Fortunately, you don’t need to learn some new programming language or even have any programming background. You interact with the LLMs using the very language that you’ve been using your entire life and that the LLM has been trained on—text. A remarkable aspect of the prompt is our ability to communicate with it like it was a human. It makes sense, of course, the LLM has been trained on billions of pieces of human knowledge and it has learned how we communicate and how we expect information to be presented to us in a casual chat or question/answer style.

Here are a few example prompts to explore a range of interaction styles:

Topic summary prompt:

"Please summarize the key points of our previous discussion about Generative AI and the Kappa architecture in 4 bullet points of no more than 2 sentences each."

Question/answer prompt:

"Given the following blog post, what are the main benefits of using the Kappa architecture for building Generative AI applications? [blog post]:” <insert blog text>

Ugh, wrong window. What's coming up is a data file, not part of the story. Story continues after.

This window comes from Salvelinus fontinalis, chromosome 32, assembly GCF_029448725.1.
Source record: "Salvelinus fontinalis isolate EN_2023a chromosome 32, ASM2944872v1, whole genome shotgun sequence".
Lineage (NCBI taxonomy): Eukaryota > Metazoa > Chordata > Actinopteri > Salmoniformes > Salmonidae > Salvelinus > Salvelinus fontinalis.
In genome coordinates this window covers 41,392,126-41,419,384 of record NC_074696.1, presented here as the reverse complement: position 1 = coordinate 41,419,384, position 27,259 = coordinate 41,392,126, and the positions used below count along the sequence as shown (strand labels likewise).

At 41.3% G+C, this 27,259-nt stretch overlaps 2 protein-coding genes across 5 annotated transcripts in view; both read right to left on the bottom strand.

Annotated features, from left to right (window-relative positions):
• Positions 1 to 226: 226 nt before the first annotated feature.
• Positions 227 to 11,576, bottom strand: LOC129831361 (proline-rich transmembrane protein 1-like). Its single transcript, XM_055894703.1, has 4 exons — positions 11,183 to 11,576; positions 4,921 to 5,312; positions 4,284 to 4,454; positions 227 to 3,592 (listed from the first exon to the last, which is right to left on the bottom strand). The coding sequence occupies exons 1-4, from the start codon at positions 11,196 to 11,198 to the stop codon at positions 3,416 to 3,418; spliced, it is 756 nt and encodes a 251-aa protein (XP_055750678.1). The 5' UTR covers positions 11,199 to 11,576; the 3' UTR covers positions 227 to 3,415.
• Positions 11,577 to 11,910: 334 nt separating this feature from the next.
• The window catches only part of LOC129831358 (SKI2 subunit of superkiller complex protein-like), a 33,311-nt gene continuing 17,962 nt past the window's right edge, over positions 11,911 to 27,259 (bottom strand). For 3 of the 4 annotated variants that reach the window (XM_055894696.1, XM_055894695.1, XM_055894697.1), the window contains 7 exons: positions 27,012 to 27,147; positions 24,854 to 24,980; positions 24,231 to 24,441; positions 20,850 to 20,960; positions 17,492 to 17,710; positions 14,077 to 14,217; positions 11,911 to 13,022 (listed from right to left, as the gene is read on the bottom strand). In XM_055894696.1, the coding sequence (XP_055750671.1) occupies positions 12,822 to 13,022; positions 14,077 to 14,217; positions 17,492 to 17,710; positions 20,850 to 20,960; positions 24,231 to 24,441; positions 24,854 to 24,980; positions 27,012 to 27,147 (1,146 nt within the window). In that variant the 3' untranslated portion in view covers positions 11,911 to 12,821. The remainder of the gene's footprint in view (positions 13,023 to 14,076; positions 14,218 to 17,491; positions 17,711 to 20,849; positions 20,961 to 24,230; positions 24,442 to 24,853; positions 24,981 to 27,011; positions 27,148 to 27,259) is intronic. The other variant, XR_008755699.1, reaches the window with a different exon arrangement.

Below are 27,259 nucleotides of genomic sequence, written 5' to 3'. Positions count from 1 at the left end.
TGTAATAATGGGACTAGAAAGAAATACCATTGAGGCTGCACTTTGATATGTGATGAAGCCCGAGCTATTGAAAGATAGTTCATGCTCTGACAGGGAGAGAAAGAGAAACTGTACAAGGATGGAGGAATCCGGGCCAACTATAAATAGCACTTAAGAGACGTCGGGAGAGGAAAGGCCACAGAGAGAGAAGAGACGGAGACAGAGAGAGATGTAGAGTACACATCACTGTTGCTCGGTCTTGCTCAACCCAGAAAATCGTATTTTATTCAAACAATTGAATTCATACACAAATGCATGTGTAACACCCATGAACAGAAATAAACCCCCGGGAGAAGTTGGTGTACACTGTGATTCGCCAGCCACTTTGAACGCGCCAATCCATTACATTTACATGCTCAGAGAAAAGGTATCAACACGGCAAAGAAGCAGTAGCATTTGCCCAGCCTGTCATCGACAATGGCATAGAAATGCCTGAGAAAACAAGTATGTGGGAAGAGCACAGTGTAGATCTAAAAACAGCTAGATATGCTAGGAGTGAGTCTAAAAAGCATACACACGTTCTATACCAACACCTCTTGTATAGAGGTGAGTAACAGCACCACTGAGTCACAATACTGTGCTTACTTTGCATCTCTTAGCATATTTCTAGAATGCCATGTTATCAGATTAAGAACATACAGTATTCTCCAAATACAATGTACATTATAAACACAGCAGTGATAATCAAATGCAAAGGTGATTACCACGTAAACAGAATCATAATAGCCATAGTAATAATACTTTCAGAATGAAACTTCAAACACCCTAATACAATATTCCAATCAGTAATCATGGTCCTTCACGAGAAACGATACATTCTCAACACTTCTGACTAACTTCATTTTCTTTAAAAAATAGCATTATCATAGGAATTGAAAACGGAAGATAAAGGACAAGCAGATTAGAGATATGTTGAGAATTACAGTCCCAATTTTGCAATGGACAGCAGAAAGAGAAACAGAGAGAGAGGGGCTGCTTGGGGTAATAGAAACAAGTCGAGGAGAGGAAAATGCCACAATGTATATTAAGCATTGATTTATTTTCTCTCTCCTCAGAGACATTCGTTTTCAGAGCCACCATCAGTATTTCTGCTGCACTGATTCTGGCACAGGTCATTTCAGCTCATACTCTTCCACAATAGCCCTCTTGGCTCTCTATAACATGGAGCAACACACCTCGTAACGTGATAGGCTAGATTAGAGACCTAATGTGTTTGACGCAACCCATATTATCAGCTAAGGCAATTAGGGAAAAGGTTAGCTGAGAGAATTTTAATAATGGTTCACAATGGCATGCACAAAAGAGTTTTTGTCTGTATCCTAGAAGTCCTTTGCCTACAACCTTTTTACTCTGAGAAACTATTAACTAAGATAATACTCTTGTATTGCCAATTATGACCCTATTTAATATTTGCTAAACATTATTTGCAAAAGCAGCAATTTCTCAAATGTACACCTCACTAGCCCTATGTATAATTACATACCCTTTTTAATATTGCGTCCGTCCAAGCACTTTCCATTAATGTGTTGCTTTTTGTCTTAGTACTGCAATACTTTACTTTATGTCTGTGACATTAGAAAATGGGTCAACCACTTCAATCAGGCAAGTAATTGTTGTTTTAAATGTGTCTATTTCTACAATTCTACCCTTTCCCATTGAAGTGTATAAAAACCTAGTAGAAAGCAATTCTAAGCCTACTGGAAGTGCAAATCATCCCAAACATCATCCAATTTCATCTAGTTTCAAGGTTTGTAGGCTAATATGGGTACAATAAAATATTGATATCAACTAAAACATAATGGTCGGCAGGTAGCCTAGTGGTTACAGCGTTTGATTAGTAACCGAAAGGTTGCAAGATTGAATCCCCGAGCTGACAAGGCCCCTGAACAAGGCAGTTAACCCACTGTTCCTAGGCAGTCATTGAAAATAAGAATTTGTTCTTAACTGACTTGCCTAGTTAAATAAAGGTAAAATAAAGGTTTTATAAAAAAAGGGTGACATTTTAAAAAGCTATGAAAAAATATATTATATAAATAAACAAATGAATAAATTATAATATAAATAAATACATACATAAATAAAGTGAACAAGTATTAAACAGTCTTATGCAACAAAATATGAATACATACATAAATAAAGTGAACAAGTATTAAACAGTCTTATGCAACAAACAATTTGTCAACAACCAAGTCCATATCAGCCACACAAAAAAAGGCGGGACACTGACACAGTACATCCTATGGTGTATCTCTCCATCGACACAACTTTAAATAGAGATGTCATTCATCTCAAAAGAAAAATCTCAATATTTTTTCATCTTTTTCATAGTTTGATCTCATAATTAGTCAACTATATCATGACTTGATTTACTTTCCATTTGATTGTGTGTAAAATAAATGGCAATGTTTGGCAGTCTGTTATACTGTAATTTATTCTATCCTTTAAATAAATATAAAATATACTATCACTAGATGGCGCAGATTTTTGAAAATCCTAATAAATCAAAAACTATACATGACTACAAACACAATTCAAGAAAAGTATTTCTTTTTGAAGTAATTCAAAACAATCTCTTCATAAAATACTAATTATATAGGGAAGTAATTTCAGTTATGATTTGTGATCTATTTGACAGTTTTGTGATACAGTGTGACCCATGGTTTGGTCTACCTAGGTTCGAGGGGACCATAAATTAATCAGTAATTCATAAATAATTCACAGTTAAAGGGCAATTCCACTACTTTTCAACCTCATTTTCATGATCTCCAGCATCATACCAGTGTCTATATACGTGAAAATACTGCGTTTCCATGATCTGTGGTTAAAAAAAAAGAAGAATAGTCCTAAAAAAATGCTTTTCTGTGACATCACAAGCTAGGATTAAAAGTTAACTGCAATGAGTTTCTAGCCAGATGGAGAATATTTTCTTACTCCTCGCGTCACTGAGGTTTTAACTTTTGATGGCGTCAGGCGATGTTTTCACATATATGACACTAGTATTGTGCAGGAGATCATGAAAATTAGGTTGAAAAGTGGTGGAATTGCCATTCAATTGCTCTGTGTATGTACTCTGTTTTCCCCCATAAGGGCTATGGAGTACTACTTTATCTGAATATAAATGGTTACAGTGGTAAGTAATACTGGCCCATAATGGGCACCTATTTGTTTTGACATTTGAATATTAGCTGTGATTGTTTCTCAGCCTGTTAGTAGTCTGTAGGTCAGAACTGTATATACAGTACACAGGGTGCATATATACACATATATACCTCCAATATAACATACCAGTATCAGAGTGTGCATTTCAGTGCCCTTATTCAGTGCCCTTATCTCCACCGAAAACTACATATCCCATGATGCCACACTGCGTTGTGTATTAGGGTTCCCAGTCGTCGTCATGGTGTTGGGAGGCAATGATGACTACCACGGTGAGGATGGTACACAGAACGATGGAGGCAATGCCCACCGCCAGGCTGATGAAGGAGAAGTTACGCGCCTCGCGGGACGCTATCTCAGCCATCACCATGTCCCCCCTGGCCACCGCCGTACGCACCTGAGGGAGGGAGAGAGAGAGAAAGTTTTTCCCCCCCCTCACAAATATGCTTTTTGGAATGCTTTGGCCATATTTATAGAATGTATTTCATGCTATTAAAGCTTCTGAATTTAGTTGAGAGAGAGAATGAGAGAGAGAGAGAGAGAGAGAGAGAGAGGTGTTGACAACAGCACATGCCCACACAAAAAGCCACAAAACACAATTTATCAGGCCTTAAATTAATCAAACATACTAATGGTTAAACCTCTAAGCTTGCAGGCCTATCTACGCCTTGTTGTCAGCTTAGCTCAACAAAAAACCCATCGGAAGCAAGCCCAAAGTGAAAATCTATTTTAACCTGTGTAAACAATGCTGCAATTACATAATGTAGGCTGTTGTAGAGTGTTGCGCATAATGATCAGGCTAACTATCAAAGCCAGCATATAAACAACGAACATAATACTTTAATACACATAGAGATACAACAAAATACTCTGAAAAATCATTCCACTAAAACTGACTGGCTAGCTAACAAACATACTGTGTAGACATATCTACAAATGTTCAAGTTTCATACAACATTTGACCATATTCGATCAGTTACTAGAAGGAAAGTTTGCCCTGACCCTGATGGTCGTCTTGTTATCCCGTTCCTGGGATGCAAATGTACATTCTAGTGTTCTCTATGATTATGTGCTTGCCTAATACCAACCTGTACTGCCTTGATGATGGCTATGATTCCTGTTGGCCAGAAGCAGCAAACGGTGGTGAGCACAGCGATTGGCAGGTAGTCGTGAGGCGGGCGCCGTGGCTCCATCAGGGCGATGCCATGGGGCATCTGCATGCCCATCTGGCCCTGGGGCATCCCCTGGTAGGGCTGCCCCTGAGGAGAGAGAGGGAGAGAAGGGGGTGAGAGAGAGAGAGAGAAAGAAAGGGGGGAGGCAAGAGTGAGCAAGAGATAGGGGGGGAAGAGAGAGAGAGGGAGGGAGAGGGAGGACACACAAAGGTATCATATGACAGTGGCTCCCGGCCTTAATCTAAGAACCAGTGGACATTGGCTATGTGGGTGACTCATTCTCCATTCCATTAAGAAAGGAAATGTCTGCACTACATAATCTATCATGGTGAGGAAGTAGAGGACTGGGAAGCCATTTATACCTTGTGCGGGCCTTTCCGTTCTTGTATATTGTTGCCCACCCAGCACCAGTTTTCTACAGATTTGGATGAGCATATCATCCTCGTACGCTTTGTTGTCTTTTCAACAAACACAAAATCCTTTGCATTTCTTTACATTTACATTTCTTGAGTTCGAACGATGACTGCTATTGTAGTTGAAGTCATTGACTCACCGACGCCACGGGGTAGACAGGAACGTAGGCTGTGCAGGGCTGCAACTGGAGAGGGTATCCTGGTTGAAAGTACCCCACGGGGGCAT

Story generation prompt:

"Let's imagine we are starting a new AI startup. Please generate four startup ideas and for each idea generate a short 3 paragraph story about our journey from initial idea to building an early prototype."

Table generation prompt:

"Can you provide a table with 3 columns comparing the differences between Narrow AI, General AI, and Superintelligence?"

Translation prompt:

"Translate the following paragraph into Spanish: Generative AI models have the ability to produce new text in a style guided by examples provided to them in natural language."

Sentiment analysis prompt:

"Analyze the sentiment of this customer review and specify if it is positive, negative, or neutral: 'The shoes took forever to arrive but they’re the most comfortable shoes I’ve ever run in.'"

Prompt engineering